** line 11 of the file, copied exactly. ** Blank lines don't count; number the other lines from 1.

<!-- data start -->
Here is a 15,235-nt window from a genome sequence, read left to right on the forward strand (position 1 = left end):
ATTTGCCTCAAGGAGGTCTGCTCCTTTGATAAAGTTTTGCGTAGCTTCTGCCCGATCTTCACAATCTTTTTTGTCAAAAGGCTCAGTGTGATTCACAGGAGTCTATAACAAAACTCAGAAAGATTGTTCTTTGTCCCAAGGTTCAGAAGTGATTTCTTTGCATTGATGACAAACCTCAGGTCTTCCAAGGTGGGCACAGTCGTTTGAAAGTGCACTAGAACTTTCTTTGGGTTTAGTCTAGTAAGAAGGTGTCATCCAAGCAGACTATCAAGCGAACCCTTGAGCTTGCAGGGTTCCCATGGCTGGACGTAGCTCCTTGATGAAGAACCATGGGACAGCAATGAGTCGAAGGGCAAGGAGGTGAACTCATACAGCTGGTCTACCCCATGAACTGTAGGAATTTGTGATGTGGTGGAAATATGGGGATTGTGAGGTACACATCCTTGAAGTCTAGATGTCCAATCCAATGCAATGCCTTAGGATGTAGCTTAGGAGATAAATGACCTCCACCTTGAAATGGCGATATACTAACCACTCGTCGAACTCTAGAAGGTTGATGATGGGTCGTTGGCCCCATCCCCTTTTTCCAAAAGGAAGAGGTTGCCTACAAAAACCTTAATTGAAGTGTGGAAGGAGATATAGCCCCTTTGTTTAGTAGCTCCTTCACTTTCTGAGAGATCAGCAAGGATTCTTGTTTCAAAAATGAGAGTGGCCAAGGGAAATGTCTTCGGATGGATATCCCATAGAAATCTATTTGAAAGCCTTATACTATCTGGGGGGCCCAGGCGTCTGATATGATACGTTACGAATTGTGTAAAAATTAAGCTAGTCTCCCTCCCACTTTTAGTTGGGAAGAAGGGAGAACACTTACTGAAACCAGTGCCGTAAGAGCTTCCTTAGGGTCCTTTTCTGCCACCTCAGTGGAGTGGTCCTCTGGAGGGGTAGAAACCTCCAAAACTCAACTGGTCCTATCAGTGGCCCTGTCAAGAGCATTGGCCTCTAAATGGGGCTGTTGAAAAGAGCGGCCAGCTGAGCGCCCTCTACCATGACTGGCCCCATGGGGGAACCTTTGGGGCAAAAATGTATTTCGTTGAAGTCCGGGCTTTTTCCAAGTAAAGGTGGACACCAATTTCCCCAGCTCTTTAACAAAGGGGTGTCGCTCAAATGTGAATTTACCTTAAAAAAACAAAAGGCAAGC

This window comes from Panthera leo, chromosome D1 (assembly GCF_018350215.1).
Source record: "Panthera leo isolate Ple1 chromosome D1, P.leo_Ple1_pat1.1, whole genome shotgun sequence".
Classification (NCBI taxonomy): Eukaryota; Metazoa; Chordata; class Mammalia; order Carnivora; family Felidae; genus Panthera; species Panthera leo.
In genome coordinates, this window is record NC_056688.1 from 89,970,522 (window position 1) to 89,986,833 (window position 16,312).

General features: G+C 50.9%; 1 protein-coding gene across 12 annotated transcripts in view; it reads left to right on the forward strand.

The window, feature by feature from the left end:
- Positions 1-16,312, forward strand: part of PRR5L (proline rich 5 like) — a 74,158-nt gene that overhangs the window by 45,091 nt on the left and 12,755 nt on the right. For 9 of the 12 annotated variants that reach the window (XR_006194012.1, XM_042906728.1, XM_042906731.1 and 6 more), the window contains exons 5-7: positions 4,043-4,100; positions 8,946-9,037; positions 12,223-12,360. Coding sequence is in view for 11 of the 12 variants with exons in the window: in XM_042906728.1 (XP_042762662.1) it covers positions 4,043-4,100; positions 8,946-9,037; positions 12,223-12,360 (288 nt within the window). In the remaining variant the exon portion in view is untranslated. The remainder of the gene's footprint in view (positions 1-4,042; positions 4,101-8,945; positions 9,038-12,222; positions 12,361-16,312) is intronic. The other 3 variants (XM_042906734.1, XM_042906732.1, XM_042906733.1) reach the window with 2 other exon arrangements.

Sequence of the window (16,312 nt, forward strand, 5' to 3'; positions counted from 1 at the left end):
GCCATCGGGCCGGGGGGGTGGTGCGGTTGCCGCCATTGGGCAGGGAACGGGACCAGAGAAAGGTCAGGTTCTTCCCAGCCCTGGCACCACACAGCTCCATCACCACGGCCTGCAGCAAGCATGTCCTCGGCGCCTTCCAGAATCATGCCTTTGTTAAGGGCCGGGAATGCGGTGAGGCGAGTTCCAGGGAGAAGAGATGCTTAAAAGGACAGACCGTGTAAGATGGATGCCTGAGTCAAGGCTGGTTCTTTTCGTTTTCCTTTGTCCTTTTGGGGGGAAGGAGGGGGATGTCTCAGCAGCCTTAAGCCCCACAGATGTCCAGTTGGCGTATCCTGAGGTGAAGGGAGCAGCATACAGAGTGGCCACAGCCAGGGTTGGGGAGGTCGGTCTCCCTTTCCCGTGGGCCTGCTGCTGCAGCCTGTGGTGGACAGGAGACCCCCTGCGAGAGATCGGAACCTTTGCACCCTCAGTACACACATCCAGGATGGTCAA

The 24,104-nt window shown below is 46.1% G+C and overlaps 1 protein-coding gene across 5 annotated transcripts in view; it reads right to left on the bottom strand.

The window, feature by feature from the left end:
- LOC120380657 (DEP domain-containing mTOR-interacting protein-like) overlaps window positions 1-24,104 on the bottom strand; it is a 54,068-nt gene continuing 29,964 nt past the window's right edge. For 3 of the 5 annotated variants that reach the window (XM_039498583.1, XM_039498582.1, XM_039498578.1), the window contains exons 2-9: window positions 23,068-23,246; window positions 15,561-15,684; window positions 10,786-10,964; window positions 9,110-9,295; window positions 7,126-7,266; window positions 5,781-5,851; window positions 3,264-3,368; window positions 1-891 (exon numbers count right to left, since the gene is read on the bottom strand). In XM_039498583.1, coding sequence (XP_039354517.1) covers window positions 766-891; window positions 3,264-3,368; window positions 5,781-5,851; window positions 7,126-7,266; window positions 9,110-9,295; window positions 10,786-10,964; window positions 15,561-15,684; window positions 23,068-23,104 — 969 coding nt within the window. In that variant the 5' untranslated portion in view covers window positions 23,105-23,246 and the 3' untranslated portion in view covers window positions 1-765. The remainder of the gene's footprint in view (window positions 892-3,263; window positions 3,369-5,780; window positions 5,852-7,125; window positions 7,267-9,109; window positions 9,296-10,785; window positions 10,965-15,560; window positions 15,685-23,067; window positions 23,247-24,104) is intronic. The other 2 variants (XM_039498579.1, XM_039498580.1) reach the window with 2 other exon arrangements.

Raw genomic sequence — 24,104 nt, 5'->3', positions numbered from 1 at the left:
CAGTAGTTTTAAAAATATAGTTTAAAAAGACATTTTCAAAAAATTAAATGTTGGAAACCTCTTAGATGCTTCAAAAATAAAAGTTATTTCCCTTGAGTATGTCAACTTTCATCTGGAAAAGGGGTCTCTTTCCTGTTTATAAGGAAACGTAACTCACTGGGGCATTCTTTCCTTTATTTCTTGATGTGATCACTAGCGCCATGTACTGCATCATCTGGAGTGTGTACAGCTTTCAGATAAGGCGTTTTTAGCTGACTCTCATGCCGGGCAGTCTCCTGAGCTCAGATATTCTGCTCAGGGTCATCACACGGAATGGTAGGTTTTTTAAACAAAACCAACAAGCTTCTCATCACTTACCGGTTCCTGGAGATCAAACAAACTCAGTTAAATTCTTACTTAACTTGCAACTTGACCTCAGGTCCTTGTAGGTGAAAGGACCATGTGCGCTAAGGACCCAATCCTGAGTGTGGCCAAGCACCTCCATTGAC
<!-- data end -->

GCCATCGGGCCGGGGGGGTGGTGCGGTTGCCGCCATTGGGCAGGGAACGGGACCAGAGAAAGGTCAGGTTCTTCCCAGCCCTGGCACCACACAGCTCCATCACCACGGCCTGCAGCAAGCATGTCCTCGGCGCCTTCCAGAATCATGCCTTTGTTAAGGGCCGGGAATGCGGTGAGGCGAGTTCCAGGGAGAAGAGATGCTTAAAAGGACAGACCGTGTAAGATGGATGCCTGAGTCAAGGCTGGTTCTTTTCGTTTTCCTTTGTCCTTTTGGGGGGAAGGAGGGGGATGTCTCAGCAGCCTTAAGCCCCACAGATGTCCAGTTGGCGTATCCTGAGGTGAAGGGAGCAGCATACAGAGTGGCCACAGCCAGGGTTGGGGAGGTCGGTCTCCCTTTCCCGTGGGCCTGCTGCTGCAGCCTGTGGTGGACAGGAGACCCCCTGCGAGAGATCGGAACCTTTGCACCCTCAGTACACACATCCAGGATGGTCAA